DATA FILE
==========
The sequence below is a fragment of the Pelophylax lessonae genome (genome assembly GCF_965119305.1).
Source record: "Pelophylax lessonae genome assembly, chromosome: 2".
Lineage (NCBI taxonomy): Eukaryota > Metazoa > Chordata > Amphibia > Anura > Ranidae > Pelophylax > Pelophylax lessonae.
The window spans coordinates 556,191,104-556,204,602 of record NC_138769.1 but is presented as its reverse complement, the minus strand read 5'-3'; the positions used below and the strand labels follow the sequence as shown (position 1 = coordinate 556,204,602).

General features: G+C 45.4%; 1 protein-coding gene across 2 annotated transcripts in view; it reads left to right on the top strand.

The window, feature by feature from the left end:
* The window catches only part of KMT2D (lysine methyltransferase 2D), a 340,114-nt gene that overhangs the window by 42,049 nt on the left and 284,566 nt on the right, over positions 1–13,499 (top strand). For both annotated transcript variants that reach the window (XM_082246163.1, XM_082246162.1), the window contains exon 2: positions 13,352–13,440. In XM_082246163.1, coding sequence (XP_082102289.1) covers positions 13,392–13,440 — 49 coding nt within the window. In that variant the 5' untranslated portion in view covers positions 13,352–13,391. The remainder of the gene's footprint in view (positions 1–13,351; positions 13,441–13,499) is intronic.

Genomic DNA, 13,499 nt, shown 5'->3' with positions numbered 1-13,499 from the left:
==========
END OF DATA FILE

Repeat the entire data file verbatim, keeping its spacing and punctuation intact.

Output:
The sequence below is a fragment of the Pelophylax lessonae genome (genome assembly GCF_965119305.1).
Source record: "Pelophylax lessonae genome assembly, chromosome: 2".
Lineage (NCBI taxonomy): Eukaryota > Metazoa > Chordata > Amphibia > Anura > Ranidae > Pelophylax > Pelophylax lessonae.
The window spans coordinates 556,191,104-556,204,602 of record NC_138769.1 but is presented as its reverse complement, the minus strand read 5'-3'; the positions used below and the strand labels follow the sequence as shown (position 1 = coordinate 556,204,602).

General features: G+C 45.4%; 1 protein-coding gene across 2 annotated transcripts in view; it reads left to right on the top strand.

The window, feature by feature from the left end:
* The window catches only part of KMT2D (lysine methyltransferase 2D), a 340,114-nt gene that overhangs the window by 42,049 nt on the left and 284,566 nt on the right, over positions 1–13,499 (top strand). For both annotated transcript variants that reach the window (XM_082246163.1, XM_082246162.1), the window contains exon 2: positions 13,352–13,440. In XM_082246163.1, coding sequence (XP_082102289.1) covers positions 13,392–13,440 — 49 coding nt within the window. In that variant the 5' untranslated portion in view covers positions 13,352–13,391. The remainder of the gene's footprint in view (positions 1–13,351; positions 13,441–13,499) is intronic.

Genomic DNA, 13,499 nt, shown 5'->3' with positions numbered 1-13,499 from the left: